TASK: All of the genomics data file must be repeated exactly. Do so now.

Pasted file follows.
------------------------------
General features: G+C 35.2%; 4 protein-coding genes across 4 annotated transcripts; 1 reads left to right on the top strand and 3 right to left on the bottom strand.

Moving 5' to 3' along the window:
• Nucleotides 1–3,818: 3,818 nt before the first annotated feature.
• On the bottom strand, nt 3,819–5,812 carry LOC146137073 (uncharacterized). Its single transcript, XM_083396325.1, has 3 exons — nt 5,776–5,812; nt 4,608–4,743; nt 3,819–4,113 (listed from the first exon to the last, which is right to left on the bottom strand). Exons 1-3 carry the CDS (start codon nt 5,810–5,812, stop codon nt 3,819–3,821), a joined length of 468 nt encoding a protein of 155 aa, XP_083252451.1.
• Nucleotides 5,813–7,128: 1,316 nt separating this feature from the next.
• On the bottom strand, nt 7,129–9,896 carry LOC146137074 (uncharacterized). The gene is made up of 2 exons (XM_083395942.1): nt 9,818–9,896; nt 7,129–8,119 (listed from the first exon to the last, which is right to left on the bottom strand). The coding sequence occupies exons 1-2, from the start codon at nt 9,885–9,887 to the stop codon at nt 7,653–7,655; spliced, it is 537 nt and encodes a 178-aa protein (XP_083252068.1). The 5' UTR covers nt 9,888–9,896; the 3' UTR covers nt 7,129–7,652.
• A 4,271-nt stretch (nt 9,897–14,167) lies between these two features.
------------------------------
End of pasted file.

General features: G+C 35.2%; 4 protein-coding genes across 4 annotated transcripts; 1 reads left to right on the top strand and 3 right to left on the bottom strand.

Moving 5' to 3' along the window:
• Nucleotides 1–3,818: 3,818 nt before the first annotated feature.
• On the bottom strand, nt 3,819–5,812 carry LOC146137073 (uncharacterized). Its single transcript, XM_083396325.1, has 3 exons — nt 5,776–5,812; nt 4,608–4,743; nt 3,819–4,113 (listed from the first exon to the last, which is right to left on the bottom strand). Exons 1-3 carry the CDS (start codon nt 5,810–5,812, stop codon nt 3,819–3,821), a joined length of 468 nt encoding a protein of 155 aa, XP_083252451.1.
• Nucleotides 5,813–7,128: 1,316 nt separating this feature from the next.
• On the bottom strand, nt 7,129–9,896 carry LOC146137074 (uncharacterized). The gene is made up of 2 exons (XM_083395942.1): nt 9,818–9,896; nt 7,129–8,119 (listed from the first exon to the last, which is right to left on the bottom strand). The coding sequence occupies exons 1-2, from the start codon at nt 9,885–9,887 to the stop codon at nt 7,653–7,655; spliced, it is 537 nt and encodes a 178-aa protein (XP_083252068.1). The 5' UTR covers nt 9,888–9,896; the 3' UTR covers nt 7,129–7,652.
• A 4,271-nt stretch (nt 9,897–14,167) lies between these two features.